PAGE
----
Kevin Durant has grown exponentially as a player in his six NBA seasons. We know this. He is now a peerless offensive savant who produces points more easily and efficiently than anyone else. We know this as well. What Harvard professor and Grantland contributor Kirk Goldsberry wants us to know is how Durant is accomplishing his growth on the offensive end of the court. Goldsberry is an expert in spacial reasoning and visualizing geographic information, and as we've seen him do in the past, he condenses and reduces Durant's mastery into easily digestible charts.
I encourage you to read the entire article to get a complete understanding of what Goldsberry is displaying, but I wanted to snag two of his charts that really show Durant's growth:
Keep in mind that when Durant was a rookie, his team was pretty bad and as the new 'star' for a bad team albeit one who was still unprepared for the rigors of NBA shot-making, Durant was hoisting up shots any way he could get them. It is commonly accepted these days that the two best shots in the game are at the rim and in the corner for 3-pointers. As you can see, Durant took those shots infrequently in exchange for the worst shot in basketball, the long 2-pointer.
Compare that now to the shot distribution he is putting up this year.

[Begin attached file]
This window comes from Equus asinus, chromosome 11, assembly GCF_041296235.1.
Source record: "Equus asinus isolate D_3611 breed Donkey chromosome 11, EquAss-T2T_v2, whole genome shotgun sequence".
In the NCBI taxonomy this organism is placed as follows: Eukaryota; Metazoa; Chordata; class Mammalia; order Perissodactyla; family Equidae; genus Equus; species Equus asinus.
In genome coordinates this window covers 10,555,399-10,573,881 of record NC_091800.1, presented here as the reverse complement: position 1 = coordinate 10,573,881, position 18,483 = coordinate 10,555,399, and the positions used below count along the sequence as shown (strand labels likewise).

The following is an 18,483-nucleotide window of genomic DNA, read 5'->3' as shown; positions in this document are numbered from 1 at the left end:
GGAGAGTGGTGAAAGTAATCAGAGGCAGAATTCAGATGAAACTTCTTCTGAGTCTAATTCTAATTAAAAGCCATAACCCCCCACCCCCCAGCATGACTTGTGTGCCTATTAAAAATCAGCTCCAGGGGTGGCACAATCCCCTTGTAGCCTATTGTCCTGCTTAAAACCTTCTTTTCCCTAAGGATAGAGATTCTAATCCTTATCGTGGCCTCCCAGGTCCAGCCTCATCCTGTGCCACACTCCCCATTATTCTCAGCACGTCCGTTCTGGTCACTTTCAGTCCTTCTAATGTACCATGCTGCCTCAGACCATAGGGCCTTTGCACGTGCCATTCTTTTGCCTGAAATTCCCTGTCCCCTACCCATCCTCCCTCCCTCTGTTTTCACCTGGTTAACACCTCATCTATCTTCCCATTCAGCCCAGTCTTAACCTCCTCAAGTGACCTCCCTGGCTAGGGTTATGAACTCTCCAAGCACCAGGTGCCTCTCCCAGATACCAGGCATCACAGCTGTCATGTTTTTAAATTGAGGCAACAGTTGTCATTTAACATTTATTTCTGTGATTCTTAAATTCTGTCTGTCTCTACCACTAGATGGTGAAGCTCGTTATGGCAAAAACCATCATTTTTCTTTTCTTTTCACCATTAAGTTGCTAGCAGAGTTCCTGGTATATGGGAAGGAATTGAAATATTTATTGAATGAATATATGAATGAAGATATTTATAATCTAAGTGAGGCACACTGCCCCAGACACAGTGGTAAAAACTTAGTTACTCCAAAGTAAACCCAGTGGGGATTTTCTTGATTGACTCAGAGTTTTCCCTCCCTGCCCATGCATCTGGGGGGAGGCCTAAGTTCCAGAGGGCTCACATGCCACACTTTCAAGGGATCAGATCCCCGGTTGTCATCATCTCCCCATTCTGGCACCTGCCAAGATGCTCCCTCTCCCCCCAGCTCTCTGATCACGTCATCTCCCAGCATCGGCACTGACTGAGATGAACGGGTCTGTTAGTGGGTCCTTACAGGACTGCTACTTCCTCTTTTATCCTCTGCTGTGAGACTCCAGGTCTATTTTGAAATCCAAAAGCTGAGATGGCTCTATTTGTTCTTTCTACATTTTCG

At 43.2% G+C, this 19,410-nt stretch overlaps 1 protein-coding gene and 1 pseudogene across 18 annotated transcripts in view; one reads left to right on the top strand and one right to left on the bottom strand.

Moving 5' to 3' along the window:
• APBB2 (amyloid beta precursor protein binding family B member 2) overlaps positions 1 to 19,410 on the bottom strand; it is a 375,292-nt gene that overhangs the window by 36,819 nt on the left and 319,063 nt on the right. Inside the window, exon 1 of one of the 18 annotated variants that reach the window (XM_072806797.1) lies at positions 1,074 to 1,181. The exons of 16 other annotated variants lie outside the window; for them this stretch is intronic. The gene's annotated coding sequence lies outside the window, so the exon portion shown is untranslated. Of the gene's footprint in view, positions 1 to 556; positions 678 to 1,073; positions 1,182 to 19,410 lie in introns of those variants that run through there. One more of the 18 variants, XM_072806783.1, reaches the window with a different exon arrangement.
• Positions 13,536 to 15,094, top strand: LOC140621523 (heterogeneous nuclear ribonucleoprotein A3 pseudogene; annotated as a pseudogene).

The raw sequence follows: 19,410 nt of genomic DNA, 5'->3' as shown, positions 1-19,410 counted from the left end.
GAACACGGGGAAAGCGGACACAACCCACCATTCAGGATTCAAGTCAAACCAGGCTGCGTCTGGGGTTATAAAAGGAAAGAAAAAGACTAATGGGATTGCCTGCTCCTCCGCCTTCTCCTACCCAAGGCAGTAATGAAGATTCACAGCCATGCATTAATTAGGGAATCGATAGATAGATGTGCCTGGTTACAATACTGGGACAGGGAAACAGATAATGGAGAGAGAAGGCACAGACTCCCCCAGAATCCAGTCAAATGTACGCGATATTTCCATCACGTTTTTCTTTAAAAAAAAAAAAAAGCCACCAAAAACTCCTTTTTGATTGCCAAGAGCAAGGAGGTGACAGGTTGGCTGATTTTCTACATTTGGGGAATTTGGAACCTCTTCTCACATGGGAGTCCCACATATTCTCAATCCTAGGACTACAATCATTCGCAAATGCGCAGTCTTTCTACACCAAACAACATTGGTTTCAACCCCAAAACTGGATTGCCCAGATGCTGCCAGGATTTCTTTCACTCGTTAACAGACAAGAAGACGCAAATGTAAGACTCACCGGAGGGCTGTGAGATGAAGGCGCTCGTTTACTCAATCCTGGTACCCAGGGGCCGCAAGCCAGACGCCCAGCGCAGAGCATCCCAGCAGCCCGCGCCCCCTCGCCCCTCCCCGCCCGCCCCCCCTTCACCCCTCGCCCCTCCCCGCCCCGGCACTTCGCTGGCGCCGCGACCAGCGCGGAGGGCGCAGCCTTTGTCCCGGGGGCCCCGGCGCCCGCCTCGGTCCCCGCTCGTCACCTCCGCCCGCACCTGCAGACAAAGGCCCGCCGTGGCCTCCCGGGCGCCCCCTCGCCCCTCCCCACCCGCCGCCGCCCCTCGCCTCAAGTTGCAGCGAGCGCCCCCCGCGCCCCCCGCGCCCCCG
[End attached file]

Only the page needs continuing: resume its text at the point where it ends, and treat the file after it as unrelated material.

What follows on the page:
The interpretation is stark, and as Goldberry notes, it is not by accident:
This season, Durant is scoring more effectively in the "NBA Jam" zones — at the rim and beyond the arc — while taking fewer midrange shots. From this spatial perspective, in 2010-11 Durant was a 23/50/27 guy — meaning 23 percent of his shots were close-range shots, 50 percent were midrange shots, and 27 percent were 3-point shots. This season he's a 34/41/25 player. He's given up good shots in favor of great ones.
Which shots are the great ones for Durant? As you can see above, it is the ones that are dead-on, both at the rim and at the top of the key out beyond the arc. Imagine that - the most makable shots for the game's best shot maker are the ones where he is looking straight-on at the rim. Better yet, Durant knows it too. (As a point of comparison, these are the shots that Russell Westbrook was taking more and more last year too, and his shooting percentages shot up as well. )
What I love most about Goldsberry's analysis though is this little bit of honesty:
Durant continued his dribble as he approached the top of the arc. In a single smooth motion that was equal parts nonchalant and cold-blooded, he crossed the ball through his legs to his left hand, stuttered his feet, and rose up from the top of the arc to win the game.
Isn't that great? As much as Goldsberry loves the science behind it all, at the end of the day he also simply loves the game and loves watching Durant play and recognizes the greatness both in the math and in the poetry of it all.
All images via Kirk Goldsberry.